Warm iron. Anaemia may cause rapid heart rate, it’s best to keep levels topped up.
Do not bleach. Paleness is one of the first signs of ill health and can indicate frostbite and anaemia among other things. Should loss of colour occur administer warm iron (see above).
Dry cleanable in all solvents. Other, of course, than hydrocarbons. Best stick to water.
Do not tumble dry. The irregular motion may trigger cardiac dysrhythmia which could result in cardiac arrest.
Remember to maintain pristine dental hygiene. There is a direct correlation between the health of the mouth and that of the heart. Floss regularly with a lace weight thread spun from the fleece of a sheep with a long staple. Blue-faced Leicester or Wensleydale would be ideal.
Regular exercise is also important to maintain your heart in optimum condition. Spinning classes are particularly recommended. Remember to vary the speed of the wheel to ensure you have a full aerobic workout.
Should you be unable to locate appropriate floss, remove some of the contents of your heart and take to your spinning class. With practice a lace weight will result.
With the correct care your anatomically correct knitted heart will give you years of trouble-free service.
Came across the pictures below, and the blog post on which they reside with many others, while looking for something else entirely. Such a joyful collection. And, apart from the Jane Powell picture, they all look absolutely convincingly really knitting. Although perhaps they’re clever publicity shots. One or other of these two Bergman shots is my favourite, I just can’t work out which, this:
The beauty of intimacy is a self-evident truth for knitters as it is for anyone who is making everyday objects by hand and who uses them.
This shiny bag of awesomeness came through the letterbox (and fortunately escaped ritual killing by the dog) as an utterly disproportionately huge thank-you for something entirely enjoyable.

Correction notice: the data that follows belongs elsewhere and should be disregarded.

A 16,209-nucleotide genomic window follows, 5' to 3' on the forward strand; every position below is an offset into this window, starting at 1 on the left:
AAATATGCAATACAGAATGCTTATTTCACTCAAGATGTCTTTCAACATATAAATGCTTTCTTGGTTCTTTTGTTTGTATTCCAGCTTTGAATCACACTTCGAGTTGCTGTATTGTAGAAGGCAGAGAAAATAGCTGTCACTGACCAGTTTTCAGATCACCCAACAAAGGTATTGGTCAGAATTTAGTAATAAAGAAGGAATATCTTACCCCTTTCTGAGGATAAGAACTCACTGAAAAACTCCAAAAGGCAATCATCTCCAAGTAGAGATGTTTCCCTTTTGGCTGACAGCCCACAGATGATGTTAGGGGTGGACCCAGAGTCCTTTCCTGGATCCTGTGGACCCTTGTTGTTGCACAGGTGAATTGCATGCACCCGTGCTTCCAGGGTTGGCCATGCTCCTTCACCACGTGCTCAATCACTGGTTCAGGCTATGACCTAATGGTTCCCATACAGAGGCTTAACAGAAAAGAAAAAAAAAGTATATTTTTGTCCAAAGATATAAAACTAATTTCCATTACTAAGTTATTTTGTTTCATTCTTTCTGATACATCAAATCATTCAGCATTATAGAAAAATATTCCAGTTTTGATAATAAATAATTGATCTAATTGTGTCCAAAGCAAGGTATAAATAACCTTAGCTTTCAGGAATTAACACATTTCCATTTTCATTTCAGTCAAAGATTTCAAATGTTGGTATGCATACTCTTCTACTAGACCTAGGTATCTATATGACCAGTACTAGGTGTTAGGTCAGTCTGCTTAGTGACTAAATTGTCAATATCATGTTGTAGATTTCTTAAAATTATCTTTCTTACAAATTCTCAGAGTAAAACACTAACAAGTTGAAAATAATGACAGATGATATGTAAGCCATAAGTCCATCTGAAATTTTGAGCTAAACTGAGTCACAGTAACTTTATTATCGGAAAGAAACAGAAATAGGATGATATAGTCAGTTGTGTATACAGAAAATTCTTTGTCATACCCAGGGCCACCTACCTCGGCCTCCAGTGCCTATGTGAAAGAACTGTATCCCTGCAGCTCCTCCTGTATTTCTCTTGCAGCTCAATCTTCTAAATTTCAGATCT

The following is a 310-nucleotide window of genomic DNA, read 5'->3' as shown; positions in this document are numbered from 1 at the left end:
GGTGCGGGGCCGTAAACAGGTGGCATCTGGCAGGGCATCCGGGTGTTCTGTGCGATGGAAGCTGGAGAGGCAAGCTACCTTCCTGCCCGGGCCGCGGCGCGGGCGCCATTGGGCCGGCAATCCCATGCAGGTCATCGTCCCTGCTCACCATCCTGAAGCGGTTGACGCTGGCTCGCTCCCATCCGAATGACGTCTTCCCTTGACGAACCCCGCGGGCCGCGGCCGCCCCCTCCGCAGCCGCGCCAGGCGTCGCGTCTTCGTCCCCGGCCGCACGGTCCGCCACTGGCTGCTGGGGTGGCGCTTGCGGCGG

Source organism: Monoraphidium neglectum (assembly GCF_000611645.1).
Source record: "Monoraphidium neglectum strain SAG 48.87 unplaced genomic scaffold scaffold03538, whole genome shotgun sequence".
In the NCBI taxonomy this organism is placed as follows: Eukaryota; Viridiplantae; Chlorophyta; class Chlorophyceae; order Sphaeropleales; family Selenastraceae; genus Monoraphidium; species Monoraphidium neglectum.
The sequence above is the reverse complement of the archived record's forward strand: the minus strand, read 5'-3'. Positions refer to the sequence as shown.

Avid knitter and former radio journalist (that would be me) given the chance to take part in an exploration of any and all sonic aspects of WOOL and knitting… just try to stop me! In fact despite losing my money and travel card at the beginning of the journey I still made my way across London having persuaded a passing charity collector to give me funds.
So enthusiastic was I that I practically had to be removed with crowbar having monopolised the mic with endless tales of this and that, the other, and skein-winding. Also stitch-counting. All of which was patiently recorded.
It was a total blast, and there was cake. Not long after Felicity asked if she could use the audio of stitch-counting in another project. Sure thing, I said, what fun, and thought little more of it, until this wonderful pack of pleasure arrived.
Not only a hand-printed copy of the CD itself but also all sorts of ancillary “ephemera” related to various of the tracks, all also hand-made by the artists.
There is something unique and transformative about wool. I have, I know, tended to conflate wool and the use to which I most frequently put it, knitting, which can undeniably be undertaken using any single fibre be it made of animal, vegetable or mineral.
But wool is the ur thread. It’s heartening to see the passion and creativity it evokes at all stages of its production and use. Fascinating to delve into the history, science and culture. Inspiring to hope what current trends may represent for the future of manufacture and consumption. But above all there’s the warmth and generosity.
Thank you, team Wovember, for a wild and woolly month!
Sadly I can’t, I presume, reproduce in its entirety the delightful and serendipitous poem Counting Sheep by Linda Pastan which is today’s poem at Poetry Daily. However I strongly recommend heading that way to read it. Here is an excerpt:
At a thousand fifty
I notice a ram
pushing up against
a soft and curly female,